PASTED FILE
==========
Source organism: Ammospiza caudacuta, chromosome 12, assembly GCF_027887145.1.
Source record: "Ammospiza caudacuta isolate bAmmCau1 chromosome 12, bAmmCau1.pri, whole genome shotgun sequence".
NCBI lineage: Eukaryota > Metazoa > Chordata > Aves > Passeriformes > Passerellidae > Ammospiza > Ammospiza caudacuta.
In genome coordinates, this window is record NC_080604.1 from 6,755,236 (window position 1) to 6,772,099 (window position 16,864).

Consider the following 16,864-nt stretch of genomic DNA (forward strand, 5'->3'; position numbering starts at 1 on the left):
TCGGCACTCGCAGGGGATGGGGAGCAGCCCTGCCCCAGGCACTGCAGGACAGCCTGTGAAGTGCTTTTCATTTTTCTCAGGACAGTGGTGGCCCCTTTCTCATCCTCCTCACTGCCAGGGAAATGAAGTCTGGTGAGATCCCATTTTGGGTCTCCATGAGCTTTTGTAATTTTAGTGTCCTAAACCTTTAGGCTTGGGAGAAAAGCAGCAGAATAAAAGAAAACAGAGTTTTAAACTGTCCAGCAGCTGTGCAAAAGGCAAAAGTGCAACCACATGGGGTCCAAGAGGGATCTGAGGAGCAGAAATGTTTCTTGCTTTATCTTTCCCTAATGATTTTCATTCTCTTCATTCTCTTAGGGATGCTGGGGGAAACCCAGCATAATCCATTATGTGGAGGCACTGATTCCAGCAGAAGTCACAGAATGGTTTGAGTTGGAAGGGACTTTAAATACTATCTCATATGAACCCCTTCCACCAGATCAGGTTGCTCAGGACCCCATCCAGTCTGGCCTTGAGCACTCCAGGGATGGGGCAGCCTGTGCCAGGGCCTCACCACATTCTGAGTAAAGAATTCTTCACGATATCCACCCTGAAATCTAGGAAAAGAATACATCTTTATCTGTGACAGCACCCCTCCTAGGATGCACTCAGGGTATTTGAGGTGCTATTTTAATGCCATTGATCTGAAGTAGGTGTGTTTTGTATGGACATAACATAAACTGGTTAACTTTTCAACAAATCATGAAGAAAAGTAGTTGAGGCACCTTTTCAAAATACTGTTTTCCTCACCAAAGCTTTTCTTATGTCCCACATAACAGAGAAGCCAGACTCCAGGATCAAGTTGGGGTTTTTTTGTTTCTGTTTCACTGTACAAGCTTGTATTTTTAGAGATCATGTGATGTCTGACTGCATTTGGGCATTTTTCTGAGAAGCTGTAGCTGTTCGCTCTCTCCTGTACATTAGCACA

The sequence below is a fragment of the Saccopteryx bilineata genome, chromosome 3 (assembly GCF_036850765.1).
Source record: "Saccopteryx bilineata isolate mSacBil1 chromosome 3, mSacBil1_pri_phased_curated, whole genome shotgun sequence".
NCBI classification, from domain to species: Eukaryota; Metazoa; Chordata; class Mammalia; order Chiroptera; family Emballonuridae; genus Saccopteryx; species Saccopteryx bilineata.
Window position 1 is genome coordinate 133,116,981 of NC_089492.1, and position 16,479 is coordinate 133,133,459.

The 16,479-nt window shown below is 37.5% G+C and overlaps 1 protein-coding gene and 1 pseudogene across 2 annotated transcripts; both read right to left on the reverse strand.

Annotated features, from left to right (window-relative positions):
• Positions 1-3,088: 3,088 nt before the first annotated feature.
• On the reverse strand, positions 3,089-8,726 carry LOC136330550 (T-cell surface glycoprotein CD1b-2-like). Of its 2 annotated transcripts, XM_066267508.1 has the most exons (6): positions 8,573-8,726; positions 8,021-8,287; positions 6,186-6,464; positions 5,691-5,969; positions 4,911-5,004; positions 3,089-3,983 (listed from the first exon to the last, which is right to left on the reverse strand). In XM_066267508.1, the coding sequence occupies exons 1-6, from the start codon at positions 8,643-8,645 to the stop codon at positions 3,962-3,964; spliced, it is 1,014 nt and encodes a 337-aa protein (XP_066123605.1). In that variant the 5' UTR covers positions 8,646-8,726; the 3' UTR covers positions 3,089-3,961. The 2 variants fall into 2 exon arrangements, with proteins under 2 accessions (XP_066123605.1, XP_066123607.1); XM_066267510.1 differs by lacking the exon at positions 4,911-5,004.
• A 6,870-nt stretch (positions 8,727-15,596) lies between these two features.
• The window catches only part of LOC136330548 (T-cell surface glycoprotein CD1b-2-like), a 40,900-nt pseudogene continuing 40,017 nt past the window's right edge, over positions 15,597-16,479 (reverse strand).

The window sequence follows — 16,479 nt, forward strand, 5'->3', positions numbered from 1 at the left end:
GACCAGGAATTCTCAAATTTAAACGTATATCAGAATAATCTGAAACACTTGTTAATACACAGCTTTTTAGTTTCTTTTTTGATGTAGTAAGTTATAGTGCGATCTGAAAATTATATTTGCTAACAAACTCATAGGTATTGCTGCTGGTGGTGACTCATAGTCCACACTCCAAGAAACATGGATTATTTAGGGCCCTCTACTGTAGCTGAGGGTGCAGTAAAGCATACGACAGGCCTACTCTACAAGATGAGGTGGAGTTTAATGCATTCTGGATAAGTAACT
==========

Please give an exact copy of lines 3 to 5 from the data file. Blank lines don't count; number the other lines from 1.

NCBI lineage: Eukaryota > Metazoa > Chordata > Aves > Passeriformes > Passerellidae > Ammospiza > Ammospiza caudacuta.
In genome coordinates, this window is record NC_080604.1 from 6,755,236 (window position 1) to 6,772,099 (window position 16,864).

Consider the following 16,864-nt stretch of genomic DNA (forward strand, 5'->3'; position numbering starts at 1 on the left):